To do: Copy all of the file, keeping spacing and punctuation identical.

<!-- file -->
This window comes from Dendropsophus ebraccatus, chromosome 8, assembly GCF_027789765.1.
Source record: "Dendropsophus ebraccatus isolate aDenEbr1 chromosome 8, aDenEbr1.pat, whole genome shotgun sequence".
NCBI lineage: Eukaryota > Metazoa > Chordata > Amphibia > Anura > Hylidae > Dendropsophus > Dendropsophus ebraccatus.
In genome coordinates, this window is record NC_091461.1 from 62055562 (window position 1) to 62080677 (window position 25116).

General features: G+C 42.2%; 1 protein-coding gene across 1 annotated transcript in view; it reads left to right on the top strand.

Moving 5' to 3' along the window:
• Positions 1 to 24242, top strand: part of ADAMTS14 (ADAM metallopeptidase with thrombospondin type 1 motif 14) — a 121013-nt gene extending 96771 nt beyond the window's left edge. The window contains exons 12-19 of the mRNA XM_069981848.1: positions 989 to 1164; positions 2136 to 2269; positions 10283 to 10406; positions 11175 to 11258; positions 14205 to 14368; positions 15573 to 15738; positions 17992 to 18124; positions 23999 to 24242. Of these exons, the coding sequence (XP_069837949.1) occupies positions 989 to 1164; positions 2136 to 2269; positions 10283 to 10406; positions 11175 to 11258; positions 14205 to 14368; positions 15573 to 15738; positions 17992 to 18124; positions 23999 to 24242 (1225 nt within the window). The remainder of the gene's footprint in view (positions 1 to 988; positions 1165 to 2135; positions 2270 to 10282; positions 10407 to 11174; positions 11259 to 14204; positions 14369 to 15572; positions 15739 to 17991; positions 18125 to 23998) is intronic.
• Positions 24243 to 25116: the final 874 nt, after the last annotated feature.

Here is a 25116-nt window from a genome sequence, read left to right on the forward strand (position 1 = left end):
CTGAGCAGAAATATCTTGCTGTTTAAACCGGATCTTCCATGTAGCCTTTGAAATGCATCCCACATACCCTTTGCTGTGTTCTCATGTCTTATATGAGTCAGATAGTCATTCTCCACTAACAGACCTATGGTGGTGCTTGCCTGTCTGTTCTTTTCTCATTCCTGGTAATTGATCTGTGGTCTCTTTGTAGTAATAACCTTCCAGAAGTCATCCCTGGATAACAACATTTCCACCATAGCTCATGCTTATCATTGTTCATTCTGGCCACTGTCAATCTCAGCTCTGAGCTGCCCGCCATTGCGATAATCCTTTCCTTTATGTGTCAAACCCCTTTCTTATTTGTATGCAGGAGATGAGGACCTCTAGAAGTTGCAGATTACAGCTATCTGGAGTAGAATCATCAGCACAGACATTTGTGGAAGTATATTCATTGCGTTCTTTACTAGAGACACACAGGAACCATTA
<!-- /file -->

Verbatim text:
This window comes from Dendropsophus ebraccatus, chromosome 8, assembly GCF_027789765.1.
Source record: "Dendropsophus ebraccatus isolate aDenEbr1 chromosome 8, aDenEbr1.pat, whole genome shotgun sequence".
NCBI lineage: Eukaryota > Metazoa > Chordata > Amphibia > Anura > Hylidae > Dendropsophus > Dendropsophus ebraccatus.
In genome coordinates, this window is record NC_091461.1 from 62055562 (window position 1) to 62080677 (window position 25116).

General features: G+C 42.2%; 1 protein-coding gene across 1 annotated transcript in view; it reads left to right on the top strand.

Moving 5' to 3' along the window:
• Positions 1 to 24242, top strand: part of ADAMTS14 (ADAM metallopeptidase with thrombospondin type 1 motif 14) — a 121013-nt gene extending 96771 nt beyond the window's left edge. The window contains exons 12-19 of the mRNA XM_069981848.1: positions 989 to 1164; positions 2136 to 2269; positions 10283 to 10406; positions 11175 to 11258; positions 14205 to 14368; positions 15573 to 15738; positions 17992 to 18124; positions 23999 to 24242. Of these exons, the coding sequence (XP_069837949.1) occupies positions 989 to 1164; positions 2136 to 2269; positions 10283 to 10406; positions 11175 to 11258; positions 14205 to 14368; positions 15573 to 15738; positions 17992 to 18124; positions 23999 to 24242 (1225 nt within the window). The remainder of the gene's footprint in view (positions 1 to 988; positions 1165 to 2135; positions 2270 to 10282; positions 10407 to 11174; positions 11259 to 14204; positions 14369 to 15572; positions 15739 to 17991; positions 18125 to 23998) is intronic.
• Positions 24243 to 25116: the final 874 nt, after the last annotated feature.

Here is a 25116-nt window from a genome sequence, read left to right on the forward strand (position 1 = left end):
CTGAGCAGAAATATCTTGCTGTTTAAACCGGATCTTCCATGTAGCCTTTGAAATGCATCCCACATACCCTTTGCTGTGTTCTCATGTCTTATATGAGTCAGATAGTCATTCTCCACTAACAGACCTATGGTGGTGCTTGCCTGTCTGTTCTTTTCTCATTCCTGGTAATTGATCTGTGGTCTCTTTGTAGTAATAACCTTCCAGAAGTCATCCCTGGATAACAACATTTCCACCATAGCTCATGCTTATCATTGTTCATTCTGGCCACTGTCAATCTCAGCTCTGAGCTGCCCGCCATTGCGATAATCCTTTCCTTTATGTGTCAAACCCCTTTCTTATTTGTATGCAGGAGATGAGGACCTCTAGAAGTTGCAGATTACAGCTATCTGGAGTAGAATCATCAGCACAGACATTTGTGGAAGTATATTCATTGCGTTCTTTACTAGAGACACACAGGAACCATTA